Never, no matter what the circumstances!
  • January 13 2011
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Profile picture for Christy Klingler
No!  That is absolutely not okay.  The rules don't change for an unoccupied home regardless if it is a traditional sale or bank owned home.  If she won't take the time to show you a house and is willing to violate her own rules, I don't suppose she is going to go out of her way to protect your interests by adhering to timeframes, etc.  I'd shop for a new agent before you shop for anymore houses :)
  • January 13 2011
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Profile picture for Mark LeMenager
You need a new agent.
  • January 13 2011
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Your agent should definitely not be giving you codes to tour properties on your own.  And...without the agent present...it's almost like trespassing.  I would be willing to bet that the listing agents of those unoccupied homes have no idea that this agent is doing this. 

I would say it's a sad day when the client has toured more homes than the agent.  Then, what happens if you were to want to make an offer?  Would the agent go see the property then?
  • January 13 2011
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what kind of cheap skate listing agents don't invest the $60 or so in a proper lockbox? ie one that needs the agent key to open?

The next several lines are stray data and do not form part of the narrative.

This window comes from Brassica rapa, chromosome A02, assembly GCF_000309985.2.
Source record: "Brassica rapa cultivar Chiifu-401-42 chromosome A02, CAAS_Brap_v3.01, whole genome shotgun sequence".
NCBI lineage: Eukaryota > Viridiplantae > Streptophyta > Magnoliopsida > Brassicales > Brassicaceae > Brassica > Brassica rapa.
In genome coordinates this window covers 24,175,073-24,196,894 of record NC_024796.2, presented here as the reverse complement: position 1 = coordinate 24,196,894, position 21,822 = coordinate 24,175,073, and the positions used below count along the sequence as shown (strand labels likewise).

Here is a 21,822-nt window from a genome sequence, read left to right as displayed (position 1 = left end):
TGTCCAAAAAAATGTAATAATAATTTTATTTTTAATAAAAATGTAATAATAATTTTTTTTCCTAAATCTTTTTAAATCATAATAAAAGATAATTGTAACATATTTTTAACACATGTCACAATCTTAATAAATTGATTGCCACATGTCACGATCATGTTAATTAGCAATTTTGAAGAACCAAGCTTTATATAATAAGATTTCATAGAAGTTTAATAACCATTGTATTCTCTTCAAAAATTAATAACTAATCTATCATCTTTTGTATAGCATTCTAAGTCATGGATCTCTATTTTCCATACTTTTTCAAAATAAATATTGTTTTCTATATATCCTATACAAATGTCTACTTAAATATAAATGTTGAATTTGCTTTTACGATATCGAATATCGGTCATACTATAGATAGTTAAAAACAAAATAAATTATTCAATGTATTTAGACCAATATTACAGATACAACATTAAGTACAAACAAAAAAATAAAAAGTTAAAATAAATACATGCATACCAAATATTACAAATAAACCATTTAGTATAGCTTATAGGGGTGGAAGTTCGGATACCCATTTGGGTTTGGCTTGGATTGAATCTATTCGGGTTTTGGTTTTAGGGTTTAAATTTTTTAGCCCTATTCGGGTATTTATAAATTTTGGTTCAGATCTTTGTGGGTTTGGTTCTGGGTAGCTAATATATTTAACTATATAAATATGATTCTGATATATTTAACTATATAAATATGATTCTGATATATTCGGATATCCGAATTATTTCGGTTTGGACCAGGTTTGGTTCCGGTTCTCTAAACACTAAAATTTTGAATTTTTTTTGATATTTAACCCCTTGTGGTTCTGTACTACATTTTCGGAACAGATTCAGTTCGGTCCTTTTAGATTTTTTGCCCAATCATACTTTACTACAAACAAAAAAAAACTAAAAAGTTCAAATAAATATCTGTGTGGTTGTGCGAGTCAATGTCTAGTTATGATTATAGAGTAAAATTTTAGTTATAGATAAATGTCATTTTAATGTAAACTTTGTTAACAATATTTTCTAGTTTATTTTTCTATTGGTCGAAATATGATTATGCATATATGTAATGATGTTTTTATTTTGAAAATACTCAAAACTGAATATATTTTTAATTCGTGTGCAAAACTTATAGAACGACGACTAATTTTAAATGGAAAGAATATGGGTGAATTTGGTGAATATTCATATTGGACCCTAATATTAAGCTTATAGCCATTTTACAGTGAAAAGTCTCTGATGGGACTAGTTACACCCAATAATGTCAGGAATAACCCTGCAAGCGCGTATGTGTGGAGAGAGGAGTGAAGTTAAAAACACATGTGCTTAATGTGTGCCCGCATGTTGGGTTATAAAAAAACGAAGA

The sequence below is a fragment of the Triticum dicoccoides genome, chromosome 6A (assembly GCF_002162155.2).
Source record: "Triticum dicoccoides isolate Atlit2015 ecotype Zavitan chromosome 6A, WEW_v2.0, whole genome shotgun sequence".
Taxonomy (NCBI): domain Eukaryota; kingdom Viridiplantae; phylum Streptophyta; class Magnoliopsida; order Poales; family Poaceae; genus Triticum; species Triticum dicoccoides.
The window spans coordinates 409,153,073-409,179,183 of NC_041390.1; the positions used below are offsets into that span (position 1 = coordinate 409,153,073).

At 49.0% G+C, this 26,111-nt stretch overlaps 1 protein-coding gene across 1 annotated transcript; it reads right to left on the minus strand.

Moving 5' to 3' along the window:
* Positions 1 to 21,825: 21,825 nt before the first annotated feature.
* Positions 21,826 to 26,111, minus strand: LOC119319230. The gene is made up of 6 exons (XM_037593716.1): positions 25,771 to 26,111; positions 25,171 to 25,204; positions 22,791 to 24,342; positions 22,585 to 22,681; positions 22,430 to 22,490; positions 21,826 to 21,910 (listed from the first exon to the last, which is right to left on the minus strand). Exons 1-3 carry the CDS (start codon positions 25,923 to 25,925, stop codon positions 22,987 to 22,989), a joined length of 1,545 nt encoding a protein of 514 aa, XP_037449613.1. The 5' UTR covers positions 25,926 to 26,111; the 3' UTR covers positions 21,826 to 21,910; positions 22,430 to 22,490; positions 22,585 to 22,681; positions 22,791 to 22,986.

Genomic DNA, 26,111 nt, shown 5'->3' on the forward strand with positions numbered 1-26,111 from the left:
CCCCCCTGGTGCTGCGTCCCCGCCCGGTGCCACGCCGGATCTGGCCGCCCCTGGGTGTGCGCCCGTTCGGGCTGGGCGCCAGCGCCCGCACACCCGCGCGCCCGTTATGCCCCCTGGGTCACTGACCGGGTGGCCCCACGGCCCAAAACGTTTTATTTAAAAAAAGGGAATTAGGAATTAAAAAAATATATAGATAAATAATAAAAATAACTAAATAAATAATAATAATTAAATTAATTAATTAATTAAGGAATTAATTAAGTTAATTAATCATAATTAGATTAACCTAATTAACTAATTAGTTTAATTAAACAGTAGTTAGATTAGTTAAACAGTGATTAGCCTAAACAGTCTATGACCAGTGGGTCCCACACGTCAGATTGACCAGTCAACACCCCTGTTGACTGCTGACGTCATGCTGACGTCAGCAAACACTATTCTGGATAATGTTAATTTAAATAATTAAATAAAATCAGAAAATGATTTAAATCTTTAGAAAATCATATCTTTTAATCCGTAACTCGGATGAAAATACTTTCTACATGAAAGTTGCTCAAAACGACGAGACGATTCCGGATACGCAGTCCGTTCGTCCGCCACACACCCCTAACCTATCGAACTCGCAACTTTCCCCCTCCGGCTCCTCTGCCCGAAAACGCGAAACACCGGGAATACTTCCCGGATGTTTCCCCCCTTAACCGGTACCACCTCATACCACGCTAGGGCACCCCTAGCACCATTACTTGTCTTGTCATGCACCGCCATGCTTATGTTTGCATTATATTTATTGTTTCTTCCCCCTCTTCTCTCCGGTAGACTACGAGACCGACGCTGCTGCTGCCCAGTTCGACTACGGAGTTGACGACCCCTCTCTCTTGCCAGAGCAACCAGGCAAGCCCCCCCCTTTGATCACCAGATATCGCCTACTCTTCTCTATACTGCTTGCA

and NO it is not proper to give the code to clients.
  • January 13 2011
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Let's not forget the potential trouble that could mean for YOU if you've been wandering around someone's house without an agent and without the owner's knowledge/consent. What if something goes missing (who knows how many other people have been given the code). Even if the house is empty, stealing copper pipes and wiring is increasingly popular. Or, what if a vigilant neighbor sees you in the house and calls the cops (or confronts you with a gun...)? Good luck convincing the police not to arrest you for burglary. (It would hopefully get cleared up but you still might spend some time in the county jail...)

Bad news all around on this one...
  • January 13 2011
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The agent could be facing a serious liability issue here...and also putting the listing agent at risk of liability.  Note: the attorney for the Connecticut Association of Realtors recommended that listing agents who use combo lockboxes should change the combination after every showing in order to avoid facing liability should the property be vandalized or compromised in any way resulting from lockbox access.
  • January 13 2011
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NO!
  • January 13 2011
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Jenn,

NO!!!in MIchigan it is a $1000 fine.and rightfully so !


Vera
  • January 12 2011